Well, it’s been a long, long time since I posted on my blog. It’s the New Year so I’ll take another stab. I’m writing a new novel about the Battle of the Somme which took place in France during WW1, or ‘The Great War’ as it it often called. On July 1, 1916, Newfoundland was a country and a ‘dominion’ of Great Britain, so when England declared war on Germany, Newfoundland was automatically at war as well. The Newfoundland Regiment of over 800 men lined the trenches along the Somme River in France outside the villages of Beaumont-Hamel. Open land known as “no man’s land”lay between them and the German lines which had been bombarded for days with little or no effect. On July 1, even though hundreds of thousands of British soldiers died in an attempt to cross ‘no man’s land, the Newfoundland Regiment was ordered to attack. The next day at roll call 68 Newfoundlanders answered. The rest were either dead, wounded (many of whom died from their injuries), captured or never found.
Newfoundland became a province of Canada in 1948, and as Canadians we celebrate Canada day on July 1. For us Newfoundlanders we also remember and celebrate the brave men of the Newfoundand regiment who went over the trenches into a blaze of canon and gunfire knowing full well that this would probably be their last day on earth. These young men, mostly between the ages of eighteen and twenty-five were willing to lay down their lives for a mother country across the ocean on another continent.
2016 will mark the one hundred year anniversary of one of the most tragic battles of any war. Newfoundland lost a large number of its young men in their prime and left a mark on every Newfoundlander. Many sets of brothers and cousins lost their lives that day. I can only imagine what it must have been like for a small community of 200 to have lost thirty of their young men.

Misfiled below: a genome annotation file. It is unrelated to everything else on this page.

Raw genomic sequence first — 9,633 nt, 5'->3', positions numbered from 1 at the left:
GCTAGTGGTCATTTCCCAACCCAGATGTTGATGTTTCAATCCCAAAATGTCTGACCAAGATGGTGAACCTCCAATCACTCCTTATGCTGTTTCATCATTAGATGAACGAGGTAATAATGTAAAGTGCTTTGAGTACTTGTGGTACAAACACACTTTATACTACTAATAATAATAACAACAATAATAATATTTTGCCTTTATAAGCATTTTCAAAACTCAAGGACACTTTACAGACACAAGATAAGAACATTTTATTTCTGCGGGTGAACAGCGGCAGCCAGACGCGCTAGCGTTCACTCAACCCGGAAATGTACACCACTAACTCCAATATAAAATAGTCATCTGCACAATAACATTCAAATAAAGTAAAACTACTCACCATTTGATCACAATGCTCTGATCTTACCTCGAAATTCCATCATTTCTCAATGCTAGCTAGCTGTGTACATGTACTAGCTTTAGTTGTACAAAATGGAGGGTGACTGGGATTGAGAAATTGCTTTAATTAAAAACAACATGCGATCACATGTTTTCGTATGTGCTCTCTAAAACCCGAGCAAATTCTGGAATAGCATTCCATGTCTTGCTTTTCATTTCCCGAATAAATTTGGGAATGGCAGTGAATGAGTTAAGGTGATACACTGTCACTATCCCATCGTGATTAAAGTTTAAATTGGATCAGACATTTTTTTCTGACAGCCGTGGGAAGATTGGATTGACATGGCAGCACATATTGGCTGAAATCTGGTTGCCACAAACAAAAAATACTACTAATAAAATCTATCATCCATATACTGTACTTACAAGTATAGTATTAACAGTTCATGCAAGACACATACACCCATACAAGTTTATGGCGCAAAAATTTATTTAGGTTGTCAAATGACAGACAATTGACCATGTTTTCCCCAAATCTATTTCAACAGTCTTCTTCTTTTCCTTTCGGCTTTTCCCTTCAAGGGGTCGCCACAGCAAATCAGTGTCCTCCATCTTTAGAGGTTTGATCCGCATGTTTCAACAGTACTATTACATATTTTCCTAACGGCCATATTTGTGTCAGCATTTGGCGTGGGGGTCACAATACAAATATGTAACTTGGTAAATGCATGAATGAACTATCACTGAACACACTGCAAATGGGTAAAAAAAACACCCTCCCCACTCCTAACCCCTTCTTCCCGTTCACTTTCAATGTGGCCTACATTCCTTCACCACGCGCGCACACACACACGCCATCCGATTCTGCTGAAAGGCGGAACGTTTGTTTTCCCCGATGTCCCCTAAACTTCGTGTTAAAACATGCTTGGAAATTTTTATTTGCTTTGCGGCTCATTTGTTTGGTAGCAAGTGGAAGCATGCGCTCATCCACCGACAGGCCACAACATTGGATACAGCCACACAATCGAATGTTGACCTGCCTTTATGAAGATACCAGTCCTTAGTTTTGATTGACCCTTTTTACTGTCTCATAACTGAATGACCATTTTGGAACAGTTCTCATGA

In my research I was astounded by the pride and loyalty that Newfoundland felt for England and their resolve to do whatever was needed to come to its aid.
I’d like to share the opening paragraph of my manuscript with you.
I never imagined I would die this way. Young, surrounded by thousands, yet alone and faraway from home. I thought I would be afraid, but I’m not. Only ten minutes ago. I was crouched in our trenches, anxiously smoking Woodbines, waiting for the whistle to signal our launch into attack. The pain in my chest has dulled to a mild ache, each throb in rhythm with my heartbeat. The ground is firm beneath my back. Funny, the firmness is comforting like the rugged ground of my country, Newfoundland. Maybe if I close my eyes I’ll see my home, see Mom one last time. Her sea green eyes filled with tears as she waved to me from the dock. She’ll be upset if I don’t say goodbye. Dad stood tall as I marched with the other volunteers to fight for the empire. He’ll understand the sacrifice I made for King and Country. And little Alice. She’ll miss me the most I think. Her big brother always made time for her. I open my eyes and my breath comes out as a shudder. Can I still be here among the dead and dying in this barren place? No-Man’s Land?